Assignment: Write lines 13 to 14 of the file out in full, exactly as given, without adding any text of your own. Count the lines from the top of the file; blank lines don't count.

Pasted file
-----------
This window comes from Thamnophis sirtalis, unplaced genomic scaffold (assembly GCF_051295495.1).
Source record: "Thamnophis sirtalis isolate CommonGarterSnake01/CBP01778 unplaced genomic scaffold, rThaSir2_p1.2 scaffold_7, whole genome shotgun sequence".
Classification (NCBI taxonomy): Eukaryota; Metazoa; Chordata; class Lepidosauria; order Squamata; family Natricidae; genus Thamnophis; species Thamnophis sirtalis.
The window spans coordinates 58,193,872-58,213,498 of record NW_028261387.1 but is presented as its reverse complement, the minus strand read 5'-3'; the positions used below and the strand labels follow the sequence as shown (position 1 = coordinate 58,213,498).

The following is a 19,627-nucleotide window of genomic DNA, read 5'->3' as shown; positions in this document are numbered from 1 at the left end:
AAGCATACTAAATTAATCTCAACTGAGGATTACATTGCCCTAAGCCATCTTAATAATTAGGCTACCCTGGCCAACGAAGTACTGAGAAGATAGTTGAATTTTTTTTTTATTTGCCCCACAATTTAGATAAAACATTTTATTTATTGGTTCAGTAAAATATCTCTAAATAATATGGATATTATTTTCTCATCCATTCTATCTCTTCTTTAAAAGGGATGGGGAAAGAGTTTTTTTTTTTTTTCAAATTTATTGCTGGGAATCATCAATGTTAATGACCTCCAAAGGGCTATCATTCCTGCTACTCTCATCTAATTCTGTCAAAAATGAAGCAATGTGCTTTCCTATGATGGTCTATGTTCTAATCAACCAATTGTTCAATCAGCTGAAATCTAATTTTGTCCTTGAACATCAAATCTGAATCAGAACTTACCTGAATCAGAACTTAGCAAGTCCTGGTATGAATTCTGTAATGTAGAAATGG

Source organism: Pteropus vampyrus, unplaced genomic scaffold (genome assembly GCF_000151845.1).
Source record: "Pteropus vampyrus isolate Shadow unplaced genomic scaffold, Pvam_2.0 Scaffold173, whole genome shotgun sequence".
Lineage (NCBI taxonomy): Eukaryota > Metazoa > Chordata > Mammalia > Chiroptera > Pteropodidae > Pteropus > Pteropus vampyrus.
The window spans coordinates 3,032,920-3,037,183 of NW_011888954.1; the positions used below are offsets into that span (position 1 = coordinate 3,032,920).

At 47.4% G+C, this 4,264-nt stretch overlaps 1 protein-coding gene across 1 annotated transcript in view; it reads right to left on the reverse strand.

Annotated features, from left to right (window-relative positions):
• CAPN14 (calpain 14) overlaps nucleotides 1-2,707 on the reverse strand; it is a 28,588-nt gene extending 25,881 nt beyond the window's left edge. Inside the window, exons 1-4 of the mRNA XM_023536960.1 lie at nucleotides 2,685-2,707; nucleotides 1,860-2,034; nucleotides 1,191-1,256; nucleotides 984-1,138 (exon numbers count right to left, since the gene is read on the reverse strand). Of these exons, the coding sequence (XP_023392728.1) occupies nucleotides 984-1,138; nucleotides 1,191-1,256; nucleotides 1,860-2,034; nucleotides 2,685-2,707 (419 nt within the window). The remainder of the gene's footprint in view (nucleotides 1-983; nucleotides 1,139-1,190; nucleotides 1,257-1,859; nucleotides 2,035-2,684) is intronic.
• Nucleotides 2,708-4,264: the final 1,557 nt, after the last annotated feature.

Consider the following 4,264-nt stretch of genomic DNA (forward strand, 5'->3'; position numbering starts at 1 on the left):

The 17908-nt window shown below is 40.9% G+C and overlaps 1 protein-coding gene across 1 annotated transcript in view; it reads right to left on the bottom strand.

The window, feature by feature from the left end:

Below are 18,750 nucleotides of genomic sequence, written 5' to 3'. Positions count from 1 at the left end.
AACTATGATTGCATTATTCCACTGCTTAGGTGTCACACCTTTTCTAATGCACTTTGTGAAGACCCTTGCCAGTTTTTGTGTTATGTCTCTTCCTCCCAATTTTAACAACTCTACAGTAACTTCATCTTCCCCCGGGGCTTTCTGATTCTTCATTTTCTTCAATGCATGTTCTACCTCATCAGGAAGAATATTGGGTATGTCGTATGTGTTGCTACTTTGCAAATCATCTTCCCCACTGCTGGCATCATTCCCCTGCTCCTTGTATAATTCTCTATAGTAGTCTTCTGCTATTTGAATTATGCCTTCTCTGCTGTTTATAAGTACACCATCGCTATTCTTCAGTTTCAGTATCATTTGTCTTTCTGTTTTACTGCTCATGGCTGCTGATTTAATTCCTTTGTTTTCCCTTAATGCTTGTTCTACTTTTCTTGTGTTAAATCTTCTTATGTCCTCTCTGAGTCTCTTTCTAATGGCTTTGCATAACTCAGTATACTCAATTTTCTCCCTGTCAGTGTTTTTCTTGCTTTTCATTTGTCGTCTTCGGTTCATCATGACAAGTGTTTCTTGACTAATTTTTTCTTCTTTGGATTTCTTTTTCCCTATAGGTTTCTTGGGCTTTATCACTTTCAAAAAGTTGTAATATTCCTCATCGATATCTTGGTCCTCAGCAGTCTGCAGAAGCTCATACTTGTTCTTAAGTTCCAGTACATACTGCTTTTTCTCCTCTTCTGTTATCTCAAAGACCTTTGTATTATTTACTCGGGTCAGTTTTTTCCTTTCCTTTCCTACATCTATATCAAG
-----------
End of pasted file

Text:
• CAPN14 (calpain 14) overlaps nucleotides 1-2,707 on the reverse strand; it is a 28,588-nt gene extending 25,881 nt beyond the window's left edge. Inside the window, exons 1-4 of the mRNA XM_023536960.1 lie at nucleotides 2,685-2,707; nucleotides 1,860-2,034; nucleotides 1,191-1,256; nucleotides 984-1,138 (exon numbers count right to left, since the gene is read on the reverse strand). Of these exons, the coding sequence (XP_023392728.1) occupies nucleotides 984-1,138; nucleotides 1,191-1,256; nucleotides 1,860-2,034; nucleotides 2,685-2,707 (419 nt within the window). The remainder of the gene's footprint in view (nucleotides 1-983; nucleotides 1,139-1,190; nucleotides 1,257-1,859; nucleotides 2,035-2,684) is intronic.
• Nucleotides 2,708-4,264: the final 1,557 nt, after the last annotated feature.